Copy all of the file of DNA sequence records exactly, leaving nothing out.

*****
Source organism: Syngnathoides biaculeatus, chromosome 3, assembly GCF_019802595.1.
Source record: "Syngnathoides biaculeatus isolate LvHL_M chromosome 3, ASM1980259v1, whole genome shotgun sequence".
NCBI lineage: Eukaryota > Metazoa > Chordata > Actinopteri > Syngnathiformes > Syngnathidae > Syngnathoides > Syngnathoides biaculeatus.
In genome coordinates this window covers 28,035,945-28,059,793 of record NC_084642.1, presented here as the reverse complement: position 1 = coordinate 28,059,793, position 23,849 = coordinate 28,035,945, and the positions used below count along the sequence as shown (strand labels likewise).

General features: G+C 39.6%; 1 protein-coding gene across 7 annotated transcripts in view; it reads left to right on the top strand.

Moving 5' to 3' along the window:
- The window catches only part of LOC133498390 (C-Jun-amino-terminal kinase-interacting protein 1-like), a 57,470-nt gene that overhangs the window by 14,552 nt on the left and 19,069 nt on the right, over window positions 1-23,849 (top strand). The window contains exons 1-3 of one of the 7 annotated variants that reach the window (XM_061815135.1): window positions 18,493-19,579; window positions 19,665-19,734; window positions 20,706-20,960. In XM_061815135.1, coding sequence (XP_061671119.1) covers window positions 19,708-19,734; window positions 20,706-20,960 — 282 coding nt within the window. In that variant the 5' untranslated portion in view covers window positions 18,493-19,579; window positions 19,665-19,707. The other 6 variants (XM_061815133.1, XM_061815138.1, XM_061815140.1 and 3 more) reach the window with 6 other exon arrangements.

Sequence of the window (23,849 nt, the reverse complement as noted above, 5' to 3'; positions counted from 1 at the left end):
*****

Source organism: Syngnathoides biaculeatus, chromosome 3, assembly GCF_019802595.1.
Source record: "Syngnathoides biaculeatus isolate LvHL_M chromosome 3, ASM1980259v1, whole genome shotgun sequence".
NCBI lineage: Eukaryota > Metazoa > Chordata > Actinopteri > Syngnathiformes > Syngnathidae > Syngnathoides > Syngnathoides biaculeatus.
In genome coordinates this window covers 28,035,945-28,059,793 of record NC_084642.1, presented here as the reverse complement: position 1 = coordinate 28,059,793, position 23,849 = coordinate 28,035,945, and the positions used below count along the sequence as shown (strand labels likewise).

General features: G+C 39.6%; 1 protein-coding gene across 7 annotated transcripts in view; it reads left to right on the top strand.

Moving 5' to 3' along the window:
- The window catches only part of LOC133498390 (C-Jun-amino-terminal kinase-interacting protein 1-like), a 57,470-nt gene that overhangs the window by 14,552 nt on the left and 19,069 nt on the right, over window positions 1-23,849 (top strand). The window contains exons 1-3 of one of the 7 annotated variants that reach the window (XM_061815135.1): window positions 18,493-19,579; window positions 19,665-19,734; window positions 20,706-20,960. In XM_061815135.1, coding sequence (XP_061671119.1) covers window positions 19,708-19,734; window positions 20,706-20,960 — 282 coding nt within the window. In that variant the 5' untranslated portion in view covers window positions 18,493-19,579; window positions 19,665-19,707. The other 6 variants (XM_061815133.1, XM_061815138.1, XM_061815140.1 and 3 more) reach the window with 6 other exon arrangements.

Sequence of the window (23,849 nt, the reverse complement as noted above, 5' to 3'; positions counted from 1 at the left end):